Orf also known as contagious ecthyma is a rapidly growing zoonotic, mucocutaneous lesion caused by a pox virus. It is a condition generally seen in workers who have contact with sheep (1).
Workers handling infected animals (farmers, butchers, veterinarians, and shepherds), specially those who bottle-feed lambs in the spring, and those involved in shearing and slaughtering sheep are at an increased risk of acquiring the disease (1,2).
The disease is generally underreported since farmers familiar with the infection may not consult their GP’s. Two cases of orf were reported in 2006 and 2007 in Great Britain (2).
Clinical features include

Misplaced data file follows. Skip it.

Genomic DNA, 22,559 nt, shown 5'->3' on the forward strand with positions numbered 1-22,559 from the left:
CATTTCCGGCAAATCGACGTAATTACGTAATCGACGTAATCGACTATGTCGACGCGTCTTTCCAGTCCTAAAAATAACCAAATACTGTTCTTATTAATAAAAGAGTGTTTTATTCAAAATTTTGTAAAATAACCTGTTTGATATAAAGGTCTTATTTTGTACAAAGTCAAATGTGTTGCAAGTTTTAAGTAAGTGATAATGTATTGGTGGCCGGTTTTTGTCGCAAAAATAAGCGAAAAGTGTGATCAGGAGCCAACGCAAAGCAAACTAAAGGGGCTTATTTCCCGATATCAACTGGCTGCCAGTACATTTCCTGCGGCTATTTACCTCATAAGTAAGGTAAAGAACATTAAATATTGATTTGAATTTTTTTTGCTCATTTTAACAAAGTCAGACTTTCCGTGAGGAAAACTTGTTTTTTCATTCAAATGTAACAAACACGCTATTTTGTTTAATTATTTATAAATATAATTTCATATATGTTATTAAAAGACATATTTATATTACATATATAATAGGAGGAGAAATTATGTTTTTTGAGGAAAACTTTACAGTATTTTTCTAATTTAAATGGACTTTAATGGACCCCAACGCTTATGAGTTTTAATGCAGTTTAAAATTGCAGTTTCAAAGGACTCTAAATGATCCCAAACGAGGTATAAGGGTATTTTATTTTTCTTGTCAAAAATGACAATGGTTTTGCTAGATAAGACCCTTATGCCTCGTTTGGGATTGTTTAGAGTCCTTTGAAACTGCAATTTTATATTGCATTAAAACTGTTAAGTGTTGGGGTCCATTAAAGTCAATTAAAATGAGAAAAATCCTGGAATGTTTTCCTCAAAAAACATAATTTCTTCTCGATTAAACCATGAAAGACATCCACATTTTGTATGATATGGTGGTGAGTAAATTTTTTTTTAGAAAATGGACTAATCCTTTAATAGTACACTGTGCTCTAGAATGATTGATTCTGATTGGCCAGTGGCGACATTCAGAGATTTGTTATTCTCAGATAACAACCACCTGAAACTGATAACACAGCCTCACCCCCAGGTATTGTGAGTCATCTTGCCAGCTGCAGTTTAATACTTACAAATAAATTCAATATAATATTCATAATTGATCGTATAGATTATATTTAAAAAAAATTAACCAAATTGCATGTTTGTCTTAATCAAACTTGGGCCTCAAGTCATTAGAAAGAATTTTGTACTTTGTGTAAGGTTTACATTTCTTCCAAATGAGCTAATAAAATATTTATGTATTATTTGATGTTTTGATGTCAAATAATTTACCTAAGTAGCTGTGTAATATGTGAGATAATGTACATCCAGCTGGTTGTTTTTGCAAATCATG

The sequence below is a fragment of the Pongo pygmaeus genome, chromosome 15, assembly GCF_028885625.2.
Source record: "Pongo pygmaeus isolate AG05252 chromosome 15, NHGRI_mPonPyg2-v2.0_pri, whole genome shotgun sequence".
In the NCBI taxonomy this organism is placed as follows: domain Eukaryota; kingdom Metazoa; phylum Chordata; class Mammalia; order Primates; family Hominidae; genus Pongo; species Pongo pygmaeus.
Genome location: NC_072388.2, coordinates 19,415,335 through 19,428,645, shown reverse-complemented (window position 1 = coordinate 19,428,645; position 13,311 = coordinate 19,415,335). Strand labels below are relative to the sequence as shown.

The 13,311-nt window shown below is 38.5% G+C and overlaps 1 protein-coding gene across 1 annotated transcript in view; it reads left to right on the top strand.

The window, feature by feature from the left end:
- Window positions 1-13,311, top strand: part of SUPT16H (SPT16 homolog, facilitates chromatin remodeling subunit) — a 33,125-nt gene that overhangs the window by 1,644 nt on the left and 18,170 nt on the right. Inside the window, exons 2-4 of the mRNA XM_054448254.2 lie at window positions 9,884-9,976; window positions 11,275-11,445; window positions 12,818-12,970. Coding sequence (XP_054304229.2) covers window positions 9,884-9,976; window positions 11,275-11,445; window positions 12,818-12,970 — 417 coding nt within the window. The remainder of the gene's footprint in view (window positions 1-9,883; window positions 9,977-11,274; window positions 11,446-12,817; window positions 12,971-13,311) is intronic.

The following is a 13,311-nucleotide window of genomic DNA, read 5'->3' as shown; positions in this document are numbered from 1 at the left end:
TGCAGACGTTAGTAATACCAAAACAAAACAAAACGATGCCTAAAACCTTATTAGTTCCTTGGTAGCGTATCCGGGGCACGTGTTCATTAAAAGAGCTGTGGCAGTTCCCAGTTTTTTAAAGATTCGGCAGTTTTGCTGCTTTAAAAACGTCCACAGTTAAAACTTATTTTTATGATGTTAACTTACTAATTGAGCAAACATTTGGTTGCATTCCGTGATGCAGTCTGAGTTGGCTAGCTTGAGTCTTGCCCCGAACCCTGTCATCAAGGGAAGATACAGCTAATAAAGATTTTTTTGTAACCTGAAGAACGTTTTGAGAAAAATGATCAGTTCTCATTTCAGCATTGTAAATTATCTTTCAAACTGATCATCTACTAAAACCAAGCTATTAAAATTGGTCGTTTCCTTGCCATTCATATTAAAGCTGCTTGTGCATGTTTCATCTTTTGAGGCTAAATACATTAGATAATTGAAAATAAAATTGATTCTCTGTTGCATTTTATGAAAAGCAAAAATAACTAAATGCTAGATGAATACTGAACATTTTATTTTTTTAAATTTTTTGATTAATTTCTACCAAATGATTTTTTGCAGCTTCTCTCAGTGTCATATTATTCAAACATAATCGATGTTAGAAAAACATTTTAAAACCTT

- small, firm, red papule(s) which develop rapidly one week after infection
- later these papules turn in to hemorrhagic and flat-topped lesions which may contain an umbilicated center (2)
- commonly seen on the fingers, hands, or forearms
- lesions can be extremely painful and might grow to a diameter of 5 cm, is often tender and may bleed easily (2)
- generally heals without scarring except the lesions complicated with secondary bacterial infections (1)
- associated features may include fever, lymphadenopathy and erythema multiforme.
Diagnosis is often clinical, laboratory evaluation using polymerase chain reaction testing may be necessary to differentiated from cutaneous anthrax since the appearance is similar in both the lesions (1).
- spontaneuous recovery occurs
- if secondary bacterial infection is a problem then antibiotics are required (2)
- preventive measures like barrier protection and hand washing can be used for people working with infected animals (1).
- (1) Karabay O and Goksugur N. Red-blue, umbilicated nodules in the fingers. AFP 2007;76(1)
- (2) Health Protection Agency. Orf
Last reviewed 07/2020